Federal leaders duke it out at debate in Calgary
Stephen Harper, Thomas Mulcair and Justin Trudeau were in Calgary on Thursday night to debate their plans for the economy.
The trio tackled a variety of topics during the two hour exchange and discussed pipelines, taxes, infrastructure, and immigration policies and proposals.
Alberta is usually safe ground for the conservatives but Harper was hammered by his rivals over his party’s track record in the province.
“He’s supposedly the best friend that the Alberta energy industry has ever had and yet he’s been an absolute failure because he doesn’t understand that the only way to get energy projects built now is to understand that you cannot separate environment and economy,” said Trudeau.
The NDP leader also called Harper out for blaming the new Alberta premier for the province’s economic problems.
“Mr. Harper seems to forget that the conservatives were in power in this province for over 40 years and Rachel Notley’s got a very constructive, positive plan to start cleaning up some of the mess that was left here after more than 40 years of conservative rule,” said Mulcair.
Dozens of supporters showed up for the debate but so did the protestors, many who were angry that the economy has become the focus of this election.
"These leaders have been ignoring climate change, we want to make sure they can't ignore it and know that a strong economy means real action on climate change,” said Matt Hammer.
When the debate was over, each party claimed their leader had won but political experts say there was no clear winner.
“No, there wasn’t a clear winner and each of the party leaders were trying to sort of break away to make their policies, their leadership, their personality known clearly enough to Canadians to persuade them to vote for them. To move in a different direction than they have up until this point, in spite of the fact that the economy is number one on the list of most people’s concerns, none of the leaders, not even Mr. Harper, for whom this is allegedly his strong suite, managed to really break away from the others, to distinguish themselves and persuade a lot of Canadians that they’re the ones that deserve their vote,” said Lori Williams from Mount Royal University.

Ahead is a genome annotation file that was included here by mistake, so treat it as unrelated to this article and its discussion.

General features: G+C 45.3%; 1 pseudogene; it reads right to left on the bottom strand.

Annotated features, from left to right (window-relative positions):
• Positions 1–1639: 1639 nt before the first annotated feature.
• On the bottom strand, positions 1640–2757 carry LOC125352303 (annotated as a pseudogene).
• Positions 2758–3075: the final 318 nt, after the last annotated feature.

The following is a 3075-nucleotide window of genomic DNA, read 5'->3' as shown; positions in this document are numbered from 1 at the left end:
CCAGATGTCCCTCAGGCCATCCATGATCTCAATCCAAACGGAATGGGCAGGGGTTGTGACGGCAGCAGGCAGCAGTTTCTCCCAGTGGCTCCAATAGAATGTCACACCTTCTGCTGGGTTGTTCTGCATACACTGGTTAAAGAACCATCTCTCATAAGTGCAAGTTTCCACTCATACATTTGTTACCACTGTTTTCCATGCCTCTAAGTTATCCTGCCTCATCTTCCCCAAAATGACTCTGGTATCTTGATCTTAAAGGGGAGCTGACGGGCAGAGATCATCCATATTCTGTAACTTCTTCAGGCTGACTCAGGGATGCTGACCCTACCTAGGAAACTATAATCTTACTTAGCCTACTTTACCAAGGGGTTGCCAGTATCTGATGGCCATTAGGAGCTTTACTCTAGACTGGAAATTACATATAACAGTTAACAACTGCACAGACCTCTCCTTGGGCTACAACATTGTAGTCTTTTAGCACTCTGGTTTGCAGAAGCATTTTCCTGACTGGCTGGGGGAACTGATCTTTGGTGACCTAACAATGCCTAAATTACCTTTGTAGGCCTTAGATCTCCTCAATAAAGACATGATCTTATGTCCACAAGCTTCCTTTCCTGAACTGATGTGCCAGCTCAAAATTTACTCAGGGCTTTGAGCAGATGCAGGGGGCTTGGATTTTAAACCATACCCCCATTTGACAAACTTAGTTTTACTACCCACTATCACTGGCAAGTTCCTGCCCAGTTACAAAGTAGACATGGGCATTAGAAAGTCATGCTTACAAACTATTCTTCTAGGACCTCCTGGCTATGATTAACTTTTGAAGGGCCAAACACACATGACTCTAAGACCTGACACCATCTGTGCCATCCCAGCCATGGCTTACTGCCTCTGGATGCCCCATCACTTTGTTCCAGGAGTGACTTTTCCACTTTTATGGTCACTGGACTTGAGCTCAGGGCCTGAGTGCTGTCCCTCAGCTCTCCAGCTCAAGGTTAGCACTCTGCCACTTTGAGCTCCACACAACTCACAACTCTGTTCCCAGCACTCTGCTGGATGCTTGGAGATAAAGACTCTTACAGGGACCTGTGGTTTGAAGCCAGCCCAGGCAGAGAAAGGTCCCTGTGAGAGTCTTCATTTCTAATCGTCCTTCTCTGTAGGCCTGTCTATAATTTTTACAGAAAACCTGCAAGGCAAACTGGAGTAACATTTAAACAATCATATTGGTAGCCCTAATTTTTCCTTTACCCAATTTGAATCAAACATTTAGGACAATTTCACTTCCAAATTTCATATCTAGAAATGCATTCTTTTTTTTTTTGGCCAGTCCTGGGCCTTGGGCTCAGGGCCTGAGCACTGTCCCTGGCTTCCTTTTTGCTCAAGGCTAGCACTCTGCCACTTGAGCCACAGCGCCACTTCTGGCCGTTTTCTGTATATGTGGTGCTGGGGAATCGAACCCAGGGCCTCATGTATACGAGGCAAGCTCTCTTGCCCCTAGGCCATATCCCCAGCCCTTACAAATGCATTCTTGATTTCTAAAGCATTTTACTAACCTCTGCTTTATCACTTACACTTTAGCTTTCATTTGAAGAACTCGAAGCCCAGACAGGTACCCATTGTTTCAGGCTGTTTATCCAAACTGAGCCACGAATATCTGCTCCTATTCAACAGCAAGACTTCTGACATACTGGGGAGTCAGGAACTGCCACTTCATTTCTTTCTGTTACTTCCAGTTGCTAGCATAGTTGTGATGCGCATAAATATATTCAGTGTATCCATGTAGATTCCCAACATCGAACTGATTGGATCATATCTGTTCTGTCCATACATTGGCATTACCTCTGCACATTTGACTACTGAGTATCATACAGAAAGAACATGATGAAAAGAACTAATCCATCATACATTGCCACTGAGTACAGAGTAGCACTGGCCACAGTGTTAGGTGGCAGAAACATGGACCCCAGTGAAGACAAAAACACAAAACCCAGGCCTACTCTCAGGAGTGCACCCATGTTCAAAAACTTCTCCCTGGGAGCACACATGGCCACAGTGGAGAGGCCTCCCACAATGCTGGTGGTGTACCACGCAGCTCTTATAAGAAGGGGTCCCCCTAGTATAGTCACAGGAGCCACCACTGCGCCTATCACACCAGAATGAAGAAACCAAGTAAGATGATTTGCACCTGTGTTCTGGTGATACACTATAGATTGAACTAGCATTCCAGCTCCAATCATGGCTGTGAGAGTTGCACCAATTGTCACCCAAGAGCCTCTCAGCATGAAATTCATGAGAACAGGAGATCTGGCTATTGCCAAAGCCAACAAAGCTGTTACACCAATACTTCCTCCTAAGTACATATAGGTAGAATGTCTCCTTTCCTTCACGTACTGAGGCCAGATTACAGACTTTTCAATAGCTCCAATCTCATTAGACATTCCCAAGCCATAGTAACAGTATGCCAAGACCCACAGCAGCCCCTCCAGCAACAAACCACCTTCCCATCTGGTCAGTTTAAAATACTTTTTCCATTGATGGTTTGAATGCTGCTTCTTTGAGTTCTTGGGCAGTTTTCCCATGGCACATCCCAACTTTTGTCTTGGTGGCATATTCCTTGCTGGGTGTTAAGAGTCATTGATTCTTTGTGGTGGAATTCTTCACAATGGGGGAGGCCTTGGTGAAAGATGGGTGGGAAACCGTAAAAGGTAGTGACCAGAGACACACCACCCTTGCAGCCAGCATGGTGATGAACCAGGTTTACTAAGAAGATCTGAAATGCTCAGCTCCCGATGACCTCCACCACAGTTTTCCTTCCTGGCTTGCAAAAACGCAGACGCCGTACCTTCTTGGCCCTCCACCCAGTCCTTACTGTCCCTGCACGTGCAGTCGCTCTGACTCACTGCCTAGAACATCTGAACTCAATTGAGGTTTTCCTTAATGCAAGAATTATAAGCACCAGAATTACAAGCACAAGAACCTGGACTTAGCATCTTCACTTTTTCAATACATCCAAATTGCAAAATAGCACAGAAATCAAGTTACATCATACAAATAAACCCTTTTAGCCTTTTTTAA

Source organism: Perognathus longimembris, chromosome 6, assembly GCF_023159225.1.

Williams says she thinks the leaders needed to simplify and clarify what their policies mean and they didn’t do that.
“You speak to people about what happened in the debate, it didn’t change very many people’s minds. It didn’t clarify and I think that’s the real tragedy, if you like, about last night’s debate is that it didn’t clarify some of these issues,” she said. “What they really care about is do they have policies to improve the economic condition for ordinary Canadians in the near future and I don’t think that was rendered clear at all.” she said.
CTV Calgary took our cameras to Team Smandych Muay Thai and Impact Boxing in Victoria Park to ask Calgarians who, if anyone, walked away with a knockout.
“I don’t know, I don’t think we’re seeing a clear winner. I mean, I think we’re seeing some differentiation, which is kind of nice for a change, but it was not the way I thought it was going to go, in terms of which party is falling where,” said Keith Driver.
“I don’t see a clear winner yet,” said Nate Smandych.
On Thursday, Trudeau visited the gym for a workout and a few rounds on the pads before the debate.
“Justin came by for a workout in the morning and it was cool to see him not in political mode, just to come and get his sweat on before the big debate,” said owner Trevor Smandych.
Many voters CTV News spoke to are still undecided who they will support but say there are still a number of weeks before Election Day for the parties to present their platforms and make an impression.
(With files from Chris Epp and Amanda Singroy)